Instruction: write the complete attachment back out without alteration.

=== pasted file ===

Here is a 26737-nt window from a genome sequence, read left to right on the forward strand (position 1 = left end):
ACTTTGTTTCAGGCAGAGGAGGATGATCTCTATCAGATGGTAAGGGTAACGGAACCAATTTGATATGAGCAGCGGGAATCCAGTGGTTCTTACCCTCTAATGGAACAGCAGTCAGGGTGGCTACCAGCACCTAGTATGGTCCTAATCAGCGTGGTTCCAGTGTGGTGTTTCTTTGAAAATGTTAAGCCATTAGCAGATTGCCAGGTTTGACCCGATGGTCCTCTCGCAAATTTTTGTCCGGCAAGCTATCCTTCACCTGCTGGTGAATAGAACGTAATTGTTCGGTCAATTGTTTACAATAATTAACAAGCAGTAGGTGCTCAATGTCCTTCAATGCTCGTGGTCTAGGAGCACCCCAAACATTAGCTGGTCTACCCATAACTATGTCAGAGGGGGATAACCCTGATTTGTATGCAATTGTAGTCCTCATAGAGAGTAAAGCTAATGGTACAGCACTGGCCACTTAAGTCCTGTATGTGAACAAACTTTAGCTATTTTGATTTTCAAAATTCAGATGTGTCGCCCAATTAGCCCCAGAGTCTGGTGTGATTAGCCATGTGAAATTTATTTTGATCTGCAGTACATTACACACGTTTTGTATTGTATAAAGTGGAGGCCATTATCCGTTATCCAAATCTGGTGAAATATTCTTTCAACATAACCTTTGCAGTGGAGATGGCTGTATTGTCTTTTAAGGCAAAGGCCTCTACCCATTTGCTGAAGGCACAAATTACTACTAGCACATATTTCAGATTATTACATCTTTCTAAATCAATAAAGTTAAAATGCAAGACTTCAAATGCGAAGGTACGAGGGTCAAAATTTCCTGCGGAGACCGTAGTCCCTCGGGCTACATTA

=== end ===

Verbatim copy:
Here is a 26737-nt window from a genome sequence, read left to right on the forward strand (position 1 = left end):
ACTTTGTTTCAGGCAGAGGAGGATGATCTCTATCAGATGGTAAGGGTAACGGAACCAATTTGATATGAGCAGCGGGAATCCAGTGGTTCTTACCCTCTAATGGAACAGCAGTCAGGGTGGCTACCAGCACCTAGTATGGTCCTAATCAGCGTGGTTCCAGTGTGGTGTTTCTTTGAAAATGTTAAGCCATTAGCAGATTGCCAGGTTTGACCCGATGGTCCTCTCGCAAATTTTTGTCCGGCAAGCTATCCTTCACCTGCTGGTGAATAGAACGTAATTGTTCGGTCAATTGTTTACAATAATTAACAAGCAGTAGGTGCTCAATGTCCTTCAATGCTCGTGGTCTAGGAGCACCCCAAACATTAGCTGGTCTACCCATAACTATGTCAGAGGGGGATAACCCTGATTTGTATGCAATTGTAGTCCTCATAGAGAGTAAAGCTAATGGTACAGCACTGGCCACTTAAGTCCTGTATGTGAACAAACTTTAGCTATTTTGATTTTCAAAATTCAGATGTGTCGCCCAATTAGCCCCAGAGTCTGGTGTGATTAGCCATGTGAAATTTATTTTGATCTGCAGTACATTACACACGTTTTGTATTGTATAAAGTGGAGGCCATTATCCGTTATCCAAATCTGGTGAAATATTCTTTCAACATAACCTTTGCAGTGGAGATGGCTGTATTGTCTTTTAAGGCAAAGGCCTCTACCCATTTGCTGAAGGCACAAATTACTACTAGCACATATTTCAGATTATTACATCTTTCTAAATCAATAAAGTTAAAATGCAAGACTTCAAATGCGAAGGTACGAGGGTCAAAATTTCCTGCGGAGACCGTAGTCCCTCGGGCTACATTA